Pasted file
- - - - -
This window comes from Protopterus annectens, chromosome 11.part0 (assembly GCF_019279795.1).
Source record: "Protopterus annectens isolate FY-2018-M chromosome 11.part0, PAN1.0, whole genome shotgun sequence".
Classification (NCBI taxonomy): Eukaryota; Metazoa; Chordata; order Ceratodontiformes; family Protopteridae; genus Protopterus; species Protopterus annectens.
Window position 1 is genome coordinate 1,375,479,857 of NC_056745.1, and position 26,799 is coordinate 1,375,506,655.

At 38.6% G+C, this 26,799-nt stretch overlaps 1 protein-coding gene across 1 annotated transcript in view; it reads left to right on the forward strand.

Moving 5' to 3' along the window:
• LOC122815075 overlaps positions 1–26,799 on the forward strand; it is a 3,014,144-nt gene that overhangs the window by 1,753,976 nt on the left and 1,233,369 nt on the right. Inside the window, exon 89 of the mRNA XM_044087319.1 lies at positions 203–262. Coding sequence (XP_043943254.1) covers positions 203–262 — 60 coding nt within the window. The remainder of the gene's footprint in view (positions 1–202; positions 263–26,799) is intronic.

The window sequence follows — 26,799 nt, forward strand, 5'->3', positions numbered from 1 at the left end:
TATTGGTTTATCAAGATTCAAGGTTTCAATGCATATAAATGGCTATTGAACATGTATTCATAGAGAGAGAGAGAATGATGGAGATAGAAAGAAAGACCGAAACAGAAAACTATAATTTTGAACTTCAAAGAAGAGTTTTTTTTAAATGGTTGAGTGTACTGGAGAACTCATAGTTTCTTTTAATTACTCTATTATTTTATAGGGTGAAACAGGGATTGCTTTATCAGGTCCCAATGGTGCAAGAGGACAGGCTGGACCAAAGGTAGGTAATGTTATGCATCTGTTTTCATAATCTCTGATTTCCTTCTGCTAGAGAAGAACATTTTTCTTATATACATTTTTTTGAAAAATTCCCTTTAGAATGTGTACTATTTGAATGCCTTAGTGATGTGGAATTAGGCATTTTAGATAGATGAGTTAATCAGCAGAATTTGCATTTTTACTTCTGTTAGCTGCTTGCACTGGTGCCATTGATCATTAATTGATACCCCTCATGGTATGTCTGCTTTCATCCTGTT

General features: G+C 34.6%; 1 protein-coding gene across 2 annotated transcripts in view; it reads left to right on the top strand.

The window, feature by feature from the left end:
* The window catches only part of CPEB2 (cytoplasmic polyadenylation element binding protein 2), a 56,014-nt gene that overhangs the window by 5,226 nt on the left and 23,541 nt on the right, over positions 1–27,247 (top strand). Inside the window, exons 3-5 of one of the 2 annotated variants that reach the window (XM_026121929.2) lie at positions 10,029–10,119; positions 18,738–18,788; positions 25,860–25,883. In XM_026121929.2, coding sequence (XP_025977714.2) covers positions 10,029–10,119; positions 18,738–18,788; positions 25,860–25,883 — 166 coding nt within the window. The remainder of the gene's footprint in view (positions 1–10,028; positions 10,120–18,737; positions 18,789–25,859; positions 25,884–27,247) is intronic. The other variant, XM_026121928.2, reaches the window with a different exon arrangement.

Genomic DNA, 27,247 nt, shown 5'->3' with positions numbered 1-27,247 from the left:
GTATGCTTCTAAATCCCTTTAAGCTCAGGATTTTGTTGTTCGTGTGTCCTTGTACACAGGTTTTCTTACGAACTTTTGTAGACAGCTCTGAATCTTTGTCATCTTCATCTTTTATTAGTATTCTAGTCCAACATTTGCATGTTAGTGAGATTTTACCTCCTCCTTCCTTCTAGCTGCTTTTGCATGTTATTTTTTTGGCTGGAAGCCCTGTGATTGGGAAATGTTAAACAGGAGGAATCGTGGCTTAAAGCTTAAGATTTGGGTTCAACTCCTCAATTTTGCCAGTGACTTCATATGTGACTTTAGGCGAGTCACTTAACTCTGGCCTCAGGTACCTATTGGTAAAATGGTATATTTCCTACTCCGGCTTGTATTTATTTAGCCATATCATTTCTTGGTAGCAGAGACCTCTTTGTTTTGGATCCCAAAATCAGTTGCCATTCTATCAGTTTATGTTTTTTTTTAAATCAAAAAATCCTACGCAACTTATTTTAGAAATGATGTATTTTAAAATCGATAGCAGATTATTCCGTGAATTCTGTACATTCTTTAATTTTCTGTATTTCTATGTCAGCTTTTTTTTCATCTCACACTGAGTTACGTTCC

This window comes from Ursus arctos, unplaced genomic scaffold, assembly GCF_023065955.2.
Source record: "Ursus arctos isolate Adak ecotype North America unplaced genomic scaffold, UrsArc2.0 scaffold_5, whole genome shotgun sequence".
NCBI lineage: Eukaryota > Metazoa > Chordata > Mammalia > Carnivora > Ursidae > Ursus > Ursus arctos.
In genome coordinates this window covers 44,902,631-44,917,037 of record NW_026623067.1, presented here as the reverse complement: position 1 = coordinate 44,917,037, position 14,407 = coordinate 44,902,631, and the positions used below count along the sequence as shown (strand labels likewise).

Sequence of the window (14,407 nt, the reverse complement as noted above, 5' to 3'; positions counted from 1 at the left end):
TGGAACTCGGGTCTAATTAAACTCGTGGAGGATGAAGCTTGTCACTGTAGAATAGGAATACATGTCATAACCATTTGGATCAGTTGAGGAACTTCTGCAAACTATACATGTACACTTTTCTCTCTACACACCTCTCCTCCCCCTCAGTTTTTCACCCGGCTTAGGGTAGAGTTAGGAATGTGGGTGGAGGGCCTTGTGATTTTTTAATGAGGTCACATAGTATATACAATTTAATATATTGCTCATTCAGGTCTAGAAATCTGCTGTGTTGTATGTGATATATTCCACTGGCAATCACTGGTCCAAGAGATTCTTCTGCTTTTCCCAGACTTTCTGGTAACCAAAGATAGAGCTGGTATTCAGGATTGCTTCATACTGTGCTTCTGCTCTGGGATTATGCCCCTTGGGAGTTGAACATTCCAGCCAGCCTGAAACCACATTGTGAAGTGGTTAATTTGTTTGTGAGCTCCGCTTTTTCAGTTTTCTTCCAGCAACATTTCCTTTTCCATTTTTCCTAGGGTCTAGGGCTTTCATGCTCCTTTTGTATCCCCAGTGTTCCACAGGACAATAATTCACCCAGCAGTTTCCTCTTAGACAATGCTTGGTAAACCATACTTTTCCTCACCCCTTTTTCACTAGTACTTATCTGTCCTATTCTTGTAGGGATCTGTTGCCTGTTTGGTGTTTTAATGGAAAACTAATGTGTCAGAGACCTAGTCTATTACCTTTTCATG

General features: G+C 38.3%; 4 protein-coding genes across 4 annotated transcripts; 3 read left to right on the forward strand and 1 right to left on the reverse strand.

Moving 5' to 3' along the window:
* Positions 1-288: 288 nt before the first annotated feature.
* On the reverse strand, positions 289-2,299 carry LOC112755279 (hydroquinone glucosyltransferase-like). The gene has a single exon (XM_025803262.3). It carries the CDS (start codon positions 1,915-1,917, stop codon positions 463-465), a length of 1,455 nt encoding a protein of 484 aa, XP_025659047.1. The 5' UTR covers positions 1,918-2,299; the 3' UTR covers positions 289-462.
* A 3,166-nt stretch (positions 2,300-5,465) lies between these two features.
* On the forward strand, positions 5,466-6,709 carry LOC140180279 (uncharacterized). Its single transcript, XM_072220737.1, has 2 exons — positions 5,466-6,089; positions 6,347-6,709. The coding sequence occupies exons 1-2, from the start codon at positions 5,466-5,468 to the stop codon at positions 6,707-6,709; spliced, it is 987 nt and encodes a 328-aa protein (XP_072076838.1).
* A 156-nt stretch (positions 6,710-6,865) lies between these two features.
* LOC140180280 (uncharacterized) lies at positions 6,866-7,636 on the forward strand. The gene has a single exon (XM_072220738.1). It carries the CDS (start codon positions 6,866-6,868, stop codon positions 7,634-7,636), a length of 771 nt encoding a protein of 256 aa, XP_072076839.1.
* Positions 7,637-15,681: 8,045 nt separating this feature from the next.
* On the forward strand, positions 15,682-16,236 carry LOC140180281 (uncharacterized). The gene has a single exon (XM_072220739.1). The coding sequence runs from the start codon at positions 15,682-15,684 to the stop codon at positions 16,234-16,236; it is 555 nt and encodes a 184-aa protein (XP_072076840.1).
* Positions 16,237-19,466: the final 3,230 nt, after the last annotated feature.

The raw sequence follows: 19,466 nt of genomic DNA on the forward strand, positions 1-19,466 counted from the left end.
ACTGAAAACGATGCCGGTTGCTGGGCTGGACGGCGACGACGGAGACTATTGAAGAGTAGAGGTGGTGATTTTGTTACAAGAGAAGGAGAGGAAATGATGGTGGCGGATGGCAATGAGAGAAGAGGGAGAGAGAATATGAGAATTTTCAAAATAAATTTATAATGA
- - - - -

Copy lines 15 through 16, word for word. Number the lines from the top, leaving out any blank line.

This window comes from Ursus arctos, unplaced genomic scaffold, assembly GCF_023065955.2.
Source record: "Ursus arctos isolate Adak ecotype North America unplaced genomic scaffold, UrsArc2.0 scaffold_5, whole genome shotgun sequence".